“In the yin yang symbol, there is a white spot on the black half, and a black spot on the white half. In JKD, Yang (firmness) should be concealed in Yin (gentleness) as Yin is concealed within Yang. Thus, a JKD man should be soft, yet not yielding; firm, yet not hard. The curved arrows surrounding the Yin Yang symbol represent not only the harmonious interplay of Yin Yang but also the interchangeability of opposites.” 1. The Chinese characters that Bruce Lee wrote around the Yin Yang symbol and arrows are a phrase he authored and used to represent his philosophy, which translated read:“ Using no way as way, Having no limitation as limitation."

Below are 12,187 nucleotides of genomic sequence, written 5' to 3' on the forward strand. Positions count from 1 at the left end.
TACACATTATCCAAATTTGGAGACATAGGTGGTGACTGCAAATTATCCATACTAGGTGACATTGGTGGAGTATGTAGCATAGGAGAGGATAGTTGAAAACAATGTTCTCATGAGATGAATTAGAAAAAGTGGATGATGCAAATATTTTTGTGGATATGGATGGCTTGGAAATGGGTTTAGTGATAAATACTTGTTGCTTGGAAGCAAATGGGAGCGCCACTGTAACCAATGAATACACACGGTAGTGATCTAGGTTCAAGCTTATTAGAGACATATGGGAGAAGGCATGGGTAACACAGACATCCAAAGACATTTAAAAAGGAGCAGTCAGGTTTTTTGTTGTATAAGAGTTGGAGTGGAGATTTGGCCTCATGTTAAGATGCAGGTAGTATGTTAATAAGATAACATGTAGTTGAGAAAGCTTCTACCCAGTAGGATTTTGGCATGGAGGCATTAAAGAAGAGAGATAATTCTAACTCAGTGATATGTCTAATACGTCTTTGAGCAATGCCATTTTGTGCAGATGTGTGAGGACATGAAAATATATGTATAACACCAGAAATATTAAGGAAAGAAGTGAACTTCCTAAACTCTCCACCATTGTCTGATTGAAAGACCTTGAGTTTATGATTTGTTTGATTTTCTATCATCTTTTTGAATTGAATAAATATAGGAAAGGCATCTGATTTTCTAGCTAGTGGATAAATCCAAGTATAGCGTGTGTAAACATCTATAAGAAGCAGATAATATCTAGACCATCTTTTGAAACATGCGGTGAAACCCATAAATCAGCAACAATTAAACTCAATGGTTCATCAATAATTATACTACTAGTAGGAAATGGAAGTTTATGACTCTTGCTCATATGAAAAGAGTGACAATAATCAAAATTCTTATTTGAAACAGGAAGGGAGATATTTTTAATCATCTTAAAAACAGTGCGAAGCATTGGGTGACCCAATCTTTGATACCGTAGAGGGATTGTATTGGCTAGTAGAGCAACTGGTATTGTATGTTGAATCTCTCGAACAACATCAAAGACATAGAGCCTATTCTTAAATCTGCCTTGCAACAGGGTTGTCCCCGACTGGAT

The "JKD" Emblem. The characters around the Taijitu symbol indicate: "Using no way as way" & "Having no limitation as limitation" The arrows represent the endless movement and change of the universe.